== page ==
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Cardi B Wins Trial Over ‘Raunchy’ Mixtape Cover Art

A California man said he was "humiliated" after his back tattoo was edited into the rapper's risqué album cover, but a federal jury didn't buy it.

A federal jury on Friday (Oct. 21) found that Cardi B was not legally liable in a lawsuit filed by a California man whose back tattoos were unwittingly photoshopped onto a “raunchy” album cover, allowing the superstar to avoid millions of dollars in requested damages.

Following a four-day trial, the jurors said that Cardi (real name Belcalis Almánzar) did not violate Kevin Brophy’s rights with the bawdy cover of her 2016 mixtape Gangsta Bitch Music Vol. 1, which featured an image that he claimed made it appear he was performing oral sex on the now-superstar.


Brophy, who had sought $5 million in damages, testified during the trial that the image had been a “complete slap in the face” and had caused him “hurt and shame.” But jurors were clearly swayed by Cardi’s defenses — like the idea that nobody could even recognize him from the image of his back.

After the verdict, Cardi took to Twitter to celebrate her legal victory: “I just won this lawsuit …Im soo emotional right now,” the superstar wrote. “I wanna kiss Gods feet right now …..IM BEYOND GRATEFUL!!!!”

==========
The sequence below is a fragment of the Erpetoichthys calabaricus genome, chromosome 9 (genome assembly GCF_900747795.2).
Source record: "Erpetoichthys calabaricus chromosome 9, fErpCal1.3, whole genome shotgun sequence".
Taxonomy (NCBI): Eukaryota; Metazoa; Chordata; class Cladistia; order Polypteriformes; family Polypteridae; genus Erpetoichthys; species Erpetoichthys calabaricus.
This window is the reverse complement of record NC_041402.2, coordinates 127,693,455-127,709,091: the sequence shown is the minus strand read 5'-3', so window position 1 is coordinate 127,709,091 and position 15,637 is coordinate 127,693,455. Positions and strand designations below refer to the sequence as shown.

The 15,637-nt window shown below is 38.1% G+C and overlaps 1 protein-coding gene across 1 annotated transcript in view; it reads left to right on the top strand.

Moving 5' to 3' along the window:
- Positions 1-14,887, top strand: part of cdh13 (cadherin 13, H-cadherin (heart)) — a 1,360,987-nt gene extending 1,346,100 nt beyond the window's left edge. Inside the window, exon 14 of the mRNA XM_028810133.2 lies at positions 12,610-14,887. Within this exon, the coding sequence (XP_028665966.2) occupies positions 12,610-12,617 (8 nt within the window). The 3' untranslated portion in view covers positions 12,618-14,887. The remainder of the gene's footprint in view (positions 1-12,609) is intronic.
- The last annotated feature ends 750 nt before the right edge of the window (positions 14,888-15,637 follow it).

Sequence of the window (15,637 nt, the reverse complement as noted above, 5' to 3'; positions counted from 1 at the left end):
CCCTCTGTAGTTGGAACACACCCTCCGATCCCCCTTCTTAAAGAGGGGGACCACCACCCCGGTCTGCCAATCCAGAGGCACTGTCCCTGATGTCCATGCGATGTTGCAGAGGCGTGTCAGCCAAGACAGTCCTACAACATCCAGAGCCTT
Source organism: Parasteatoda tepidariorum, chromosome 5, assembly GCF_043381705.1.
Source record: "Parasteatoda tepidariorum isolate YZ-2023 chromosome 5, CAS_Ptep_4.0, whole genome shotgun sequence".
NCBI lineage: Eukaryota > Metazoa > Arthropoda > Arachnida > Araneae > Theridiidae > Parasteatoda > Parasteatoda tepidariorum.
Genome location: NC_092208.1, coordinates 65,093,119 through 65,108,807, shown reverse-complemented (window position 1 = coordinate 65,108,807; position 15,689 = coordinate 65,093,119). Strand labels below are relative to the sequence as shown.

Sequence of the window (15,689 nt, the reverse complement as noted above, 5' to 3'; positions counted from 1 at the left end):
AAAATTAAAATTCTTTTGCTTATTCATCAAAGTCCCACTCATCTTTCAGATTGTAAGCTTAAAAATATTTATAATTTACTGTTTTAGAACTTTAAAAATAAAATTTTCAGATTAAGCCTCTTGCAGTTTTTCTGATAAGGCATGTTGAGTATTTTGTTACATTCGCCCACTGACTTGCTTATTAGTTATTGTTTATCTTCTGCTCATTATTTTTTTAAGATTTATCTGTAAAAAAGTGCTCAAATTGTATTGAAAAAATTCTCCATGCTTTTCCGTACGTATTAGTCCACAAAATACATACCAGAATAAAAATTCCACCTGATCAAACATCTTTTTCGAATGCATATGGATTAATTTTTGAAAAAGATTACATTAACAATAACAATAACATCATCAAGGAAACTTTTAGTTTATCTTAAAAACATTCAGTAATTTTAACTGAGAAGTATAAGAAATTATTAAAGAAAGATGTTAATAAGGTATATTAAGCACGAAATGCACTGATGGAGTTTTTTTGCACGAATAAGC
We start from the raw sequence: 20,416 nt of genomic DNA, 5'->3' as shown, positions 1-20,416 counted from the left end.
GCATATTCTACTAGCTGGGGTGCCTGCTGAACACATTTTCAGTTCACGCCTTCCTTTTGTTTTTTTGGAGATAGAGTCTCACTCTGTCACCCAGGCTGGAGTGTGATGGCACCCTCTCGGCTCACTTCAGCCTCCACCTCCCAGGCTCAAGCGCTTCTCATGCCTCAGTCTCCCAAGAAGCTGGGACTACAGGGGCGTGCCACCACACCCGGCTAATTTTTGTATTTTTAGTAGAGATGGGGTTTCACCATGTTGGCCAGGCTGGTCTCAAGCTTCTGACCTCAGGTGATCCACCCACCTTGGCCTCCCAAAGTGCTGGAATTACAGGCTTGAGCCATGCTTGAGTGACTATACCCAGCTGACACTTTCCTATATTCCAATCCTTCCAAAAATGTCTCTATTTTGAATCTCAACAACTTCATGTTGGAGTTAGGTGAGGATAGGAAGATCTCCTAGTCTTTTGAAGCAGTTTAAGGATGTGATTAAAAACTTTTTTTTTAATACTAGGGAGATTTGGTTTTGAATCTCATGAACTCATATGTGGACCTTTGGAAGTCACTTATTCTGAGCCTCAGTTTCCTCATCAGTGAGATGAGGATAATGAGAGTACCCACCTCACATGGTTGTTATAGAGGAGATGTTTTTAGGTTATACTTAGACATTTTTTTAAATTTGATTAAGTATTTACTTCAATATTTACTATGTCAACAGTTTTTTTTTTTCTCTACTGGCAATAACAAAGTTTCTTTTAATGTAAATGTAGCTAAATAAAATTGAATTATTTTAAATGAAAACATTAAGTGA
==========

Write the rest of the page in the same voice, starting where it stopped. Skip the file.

Released in 2016, the cover image of Gangsta Bitch certainly raised eyebrows. In it, the then-rising star is seen taking a swig of a large beer, staring directly into the camera with her legs spread wide and holding a man’s head while he appears to perform oral sex on her.

The actual man in the image was a model who had consented to the shoot, but a giant tattoo on the man’s back belonged to Brophy. Unbeknownst to Cardi, a freelance graphic designer had typed “back tattoos” into Google Image, found one that fit (Brophy’s), and Photoshopped it onto the model’s body. It apparently didn’t occur to him that he would need anyone’s approval to do so.

Brophy sued in 2017 for millions in damages, claiming he was “devastated, humiliated and embarrassed” by the cover. He claimed Cardi and others violated his so-called right of publicity by using his likeness without his consent, and also violated his right to privacy by casting him in a “false light” that was “highly offensive.”

Ahead of the trial, Cardi’s legal team argued those accusations were “sheer fantasy” and “vastly overblown” — and that Brophy was just suing her in an effort to “cash in the legal equivalent of a lotto ticket.” Her lawyers (Peter Anderson of Davis Wright Tremaine LLP and Lisa F. Moore of Moore Pequignot LLC) said nobody would have recognized a relatively unknown man based merely on his back, and that he has little proof anyone did.

Friday’s verdict came after four heated days of trial. Cardi took the witness stand on Wednesday, repeatedly sparring with Brophy’s attorney (A. Barry Cappello of Cappello & Noel LLP) demanding “receipts” to support Brophy’s claims, and accusing him and his lawyers of “harassing” her in hopes of scoring a settlement.

Brophy has options to appeal the verdict, if he so chooses: First by asking the judge to overturn the verdict, and then by taking the case to a federal appeals court.